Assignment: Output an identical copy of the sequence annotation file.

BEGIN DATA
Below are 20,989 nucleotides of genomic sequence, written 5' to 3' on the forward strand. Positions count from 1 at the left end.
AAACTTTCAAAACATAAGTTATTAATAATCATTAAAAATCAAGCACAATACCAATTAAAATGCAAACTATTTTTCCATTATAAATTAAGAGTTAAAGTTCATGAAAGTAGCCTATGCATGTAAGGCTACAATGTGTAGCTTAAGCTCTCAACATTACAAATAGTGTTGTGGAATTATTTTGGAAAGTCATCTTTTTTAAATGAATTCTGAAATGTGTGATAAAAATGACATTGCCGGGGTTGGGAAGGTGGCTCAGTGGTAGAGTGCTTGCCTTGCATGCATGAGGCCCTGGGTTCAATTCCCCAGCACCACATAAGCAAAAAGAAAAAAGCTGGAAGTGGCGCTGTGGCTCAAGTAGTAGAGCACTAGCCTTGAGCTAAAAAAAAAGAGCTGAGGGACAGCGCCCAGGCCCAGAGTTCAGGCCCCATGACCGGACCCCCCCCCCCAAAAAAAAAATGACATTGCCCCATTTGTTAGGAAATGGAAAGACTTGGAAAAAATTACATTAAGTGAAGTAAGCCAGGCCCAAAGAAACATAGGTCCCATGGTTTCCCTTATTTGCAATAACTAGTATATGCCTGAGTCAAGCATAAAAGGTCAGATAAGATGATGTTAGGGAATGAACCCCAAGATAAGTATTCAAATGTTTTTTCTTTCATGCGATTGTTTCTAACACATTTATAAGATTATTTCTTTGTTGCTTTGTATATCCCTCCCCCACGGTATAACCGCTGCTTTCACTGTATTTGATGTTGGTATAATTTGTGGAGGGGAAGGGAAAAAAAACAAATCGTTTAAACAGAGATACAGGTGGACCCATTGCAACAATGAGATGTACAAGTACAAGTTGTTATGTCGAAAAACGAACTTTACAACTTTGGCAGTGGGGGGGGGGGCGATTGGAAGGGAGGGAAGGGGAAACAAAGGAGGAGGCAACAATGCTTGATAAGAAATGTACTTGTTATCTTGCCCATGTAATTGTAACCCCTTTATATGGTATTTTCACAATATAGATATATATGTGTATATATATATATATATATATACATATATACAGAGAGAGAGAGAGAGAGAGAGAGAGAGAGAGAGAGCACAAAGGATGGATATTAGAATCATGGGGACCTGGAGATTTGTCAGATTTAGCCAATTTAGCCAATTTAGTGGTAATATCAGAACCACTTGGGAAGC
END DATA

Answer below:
Below are 20,989 nucleotides of genomic sequence, written 5' to 3' on the forward strand. Positions count from 1 at the left end.
AAACTTTCAAAACATAAGTTATTAATAATCATTAAAAATCAAGCACAATACCAATTAAAATGCAAACTATTTTTCCATTATAAATTAAGAGTTAAAGTTCATGAAAGTAGCCTATGCATGTAAGGCTACAATGTGTAGCTTAAGCTCTCAACATTACAAATAGTGTTGTGGAATTATTTTGGAAAGTCATCTTTTTTAAATGAATTCTGAAATGTGTGATAAAAATGACATTGCCGGGGTTGGGAAGGTGGCTCAGTGGTAGAGTGCTTGCCTTGCATGCATGAGGCCCTGGGTTCAATTCCCCAGCACCACATAAGCAAAAAGAAAAAAGCTGGAAGTGGCGCTGTGGCTCAAGTAGTAGAGCACTAGCCTTGAGCTAAAAAAAAAGAGCTGAGGGACAGCGCCCAGGCCCAGAGTTCAGGCCCCATGACCGGACCCCCCCCCCCAAAAAAAAAATGACATTGCCCCATTTGTTAGGAAATGGAAAGACTTGGAAAAAATTACATTAAGTGAAGTAAGCCAGGCCCAAAGAAACATAGGTCCCATGGTTTCCCTTATTTGCAATAACTAGTATATGCCTGAGTCAAGCATAAAAGGTCAGATAAGATGATGTTAGGGAATGAACCCCAAGATAAGTATTCAAATGTTTTTTCTTTCATGCGATTGTTTCTAACACATTTATAAGATTATTTCTTTGTTGCTTTGTATATCCCTCCCCCACGGTATAACCGCTGCTTTCACTGTATTTGATGTTGGTATAATTTGTGGAGGGGAAGGGAAAAAAAACAAATCGTTTAAACAGAGATACAGGTGGACCCATTGCAACAATGAGATGTACAAGTACAAGTTGTTATGTCGAAAAACGAACTTTACAACTTTGGCAGTGGGGGGGGGGGCGATTGGAAGGGAGGGAAGGGGAAACAAAGGAGGAGGCAACAATGCTTGATAAGAAATGTACTTGTTATCTTGCCCATGTAATTGTAACCCCTTTATATGGTATTTTCACAATATAGATATATATGTGTATATATATATATATATATATACATATATACAGAGAGAGAGAGAGAGAGAGAGAGAGAGAGAGAGAGCACAAAGGATGGATATTAGAATCATGGGGACCTGGAGATTTGTCAGATTTAGCCAATTTAGCCAATTTAGTGGTAATATCAGAACCACTTGGGAAGC